Kinbane Castle, in county Antrim, Northern Ireland, sits perched on a promontory reaching out into the wild and frothy ocean. Kinbane means "white head" and is appropriately named for the white chalk cliff that the castle sits upon. The castle, of which only small ruins remains, was built by the MacDonnells (part of the Scottish MacDonald Clan) in 1547. I thought it telling that upon my climb down to the castle I found a prickly purple thistle which is a symbol for Scotland and it's fierce, resilient, and beautiful country & people.
The ruins alone of Kinbane Castle aren't quite worthy of the climb down (therefore also a climb up!) because there just isn't much left. The location of the rubble, however, is worth every sore muscle. There are a few different points to climb from which to gain magnificent views - you can even walk out on past the castle to the very tip of the land. There are sheer cliffs all around you, caves below carved by the crashing waves, wind, water, wonder. This site is powerful, evocative, unforgettable. Its definitely worth a stop, a drive down an impossibly narrow rural road on which you might (as we did) meet a tractor and a conundrum. There is a car park and a restroom. No fee, no attendant, just a warning that the trek down is steep and the trek up is arduous. It is mostly stone steps with a hand rail but not all.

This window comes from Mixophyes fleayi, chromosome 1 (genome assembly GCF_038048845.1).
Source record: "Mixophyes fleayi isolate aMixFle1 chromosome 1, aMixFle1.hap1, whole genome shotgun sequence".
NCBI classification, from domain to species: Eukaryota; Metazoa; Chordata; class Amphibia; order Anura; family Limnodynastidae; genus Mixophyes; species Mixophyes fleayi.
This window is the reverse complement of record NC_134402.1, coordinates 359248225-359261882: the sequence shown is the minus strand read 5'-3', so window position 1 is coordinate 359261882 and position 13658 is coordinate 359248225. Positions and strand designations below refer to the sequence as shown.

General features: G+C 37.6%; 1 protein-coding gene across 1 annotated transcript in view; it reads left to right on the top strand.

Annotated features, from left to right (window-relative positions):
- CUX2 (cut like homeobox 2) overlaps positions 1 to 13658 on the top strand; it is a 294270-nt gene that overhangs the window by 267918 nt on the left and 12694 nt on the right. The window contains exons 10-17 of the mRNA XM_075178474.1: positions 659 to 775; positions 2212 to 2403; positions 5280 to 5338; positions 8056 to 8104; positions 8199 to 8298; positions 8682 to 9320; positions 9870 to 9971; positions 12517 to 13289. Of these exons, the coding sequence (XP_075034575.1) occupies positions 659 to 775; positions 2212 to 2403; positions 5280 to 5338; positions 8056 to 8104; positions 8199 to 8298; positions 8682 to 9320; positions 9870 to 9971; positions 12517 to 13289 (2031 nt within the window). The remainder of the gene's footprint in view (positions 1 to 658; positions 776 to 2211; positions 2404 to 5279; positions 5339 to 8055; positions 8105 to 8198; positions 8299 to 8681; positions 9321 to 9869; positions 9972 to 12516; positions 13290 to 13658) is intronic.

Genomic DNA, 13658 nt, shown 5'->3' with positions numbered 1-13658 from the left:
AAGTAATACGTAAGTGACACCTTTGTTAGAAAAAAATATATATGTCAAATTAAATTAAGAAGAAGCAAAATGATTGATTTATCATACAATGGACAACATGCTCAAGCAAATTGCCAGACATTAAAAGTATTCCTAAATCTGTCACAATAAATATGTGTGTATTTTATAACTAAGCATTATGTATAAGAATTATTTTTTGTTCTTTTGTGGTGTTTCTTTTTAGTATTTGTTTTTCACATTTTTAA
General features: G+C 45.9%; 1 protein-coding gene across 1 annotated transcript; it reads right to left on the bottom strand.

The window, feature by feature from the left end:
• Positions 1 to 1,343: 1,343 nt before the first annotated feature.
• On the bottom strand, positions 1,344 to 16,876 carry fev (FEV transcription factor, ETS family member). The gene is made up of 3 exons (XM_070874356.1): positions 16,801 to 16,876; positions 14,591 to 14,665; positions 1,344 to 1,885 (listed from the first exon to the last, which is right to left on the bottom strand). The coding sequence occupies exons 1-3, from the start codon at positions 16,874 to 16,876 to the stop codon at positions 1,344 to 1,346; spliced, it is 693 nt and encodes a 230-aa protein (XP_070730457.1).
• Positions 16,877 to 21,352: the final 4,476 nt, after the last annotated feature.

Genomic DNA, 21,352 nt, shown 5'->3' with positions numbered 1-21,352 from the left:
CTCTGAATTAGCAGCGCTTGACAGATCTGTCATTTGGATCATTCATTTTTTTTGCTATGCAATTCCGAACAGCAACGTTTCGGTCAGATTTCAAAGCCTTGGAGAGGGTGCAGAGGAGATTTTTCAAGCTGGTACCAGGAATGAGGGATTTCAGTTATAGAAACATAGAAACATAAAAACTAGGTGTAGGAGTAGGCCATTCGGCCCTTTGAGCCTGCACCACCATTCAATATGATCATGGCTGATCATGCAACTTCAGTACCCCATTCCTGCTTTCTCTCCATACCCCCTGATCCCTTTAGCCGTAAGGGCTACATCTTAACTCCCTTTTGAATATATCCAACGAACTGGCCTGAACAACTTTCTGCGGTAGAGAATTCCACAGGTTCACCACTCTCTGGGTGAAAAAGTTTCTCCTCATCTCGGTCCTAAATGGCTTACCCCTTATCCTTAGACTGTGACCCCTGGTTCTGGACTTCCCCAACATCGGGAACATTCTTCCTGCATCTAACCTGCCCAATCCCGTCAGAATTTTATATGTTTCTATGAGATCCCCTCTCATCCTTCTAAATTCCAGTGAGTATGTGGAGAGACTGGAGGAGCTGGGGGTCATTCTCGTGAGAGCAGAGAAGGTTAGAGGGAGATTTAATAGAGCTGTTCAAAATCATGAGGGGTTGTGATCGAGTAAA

***Between Ballycastle and Ballintoy, from the B15 (also called Whitepark Road) there is a brown and white sign reading "Kinbane Head Not Suitable for Coaches." Take that road for about 2 miles - it dead ends at the car park for the castle. There is no sign for the castle itself and the one for Kinbane Head is easy to miss. Keep your eyes peeled.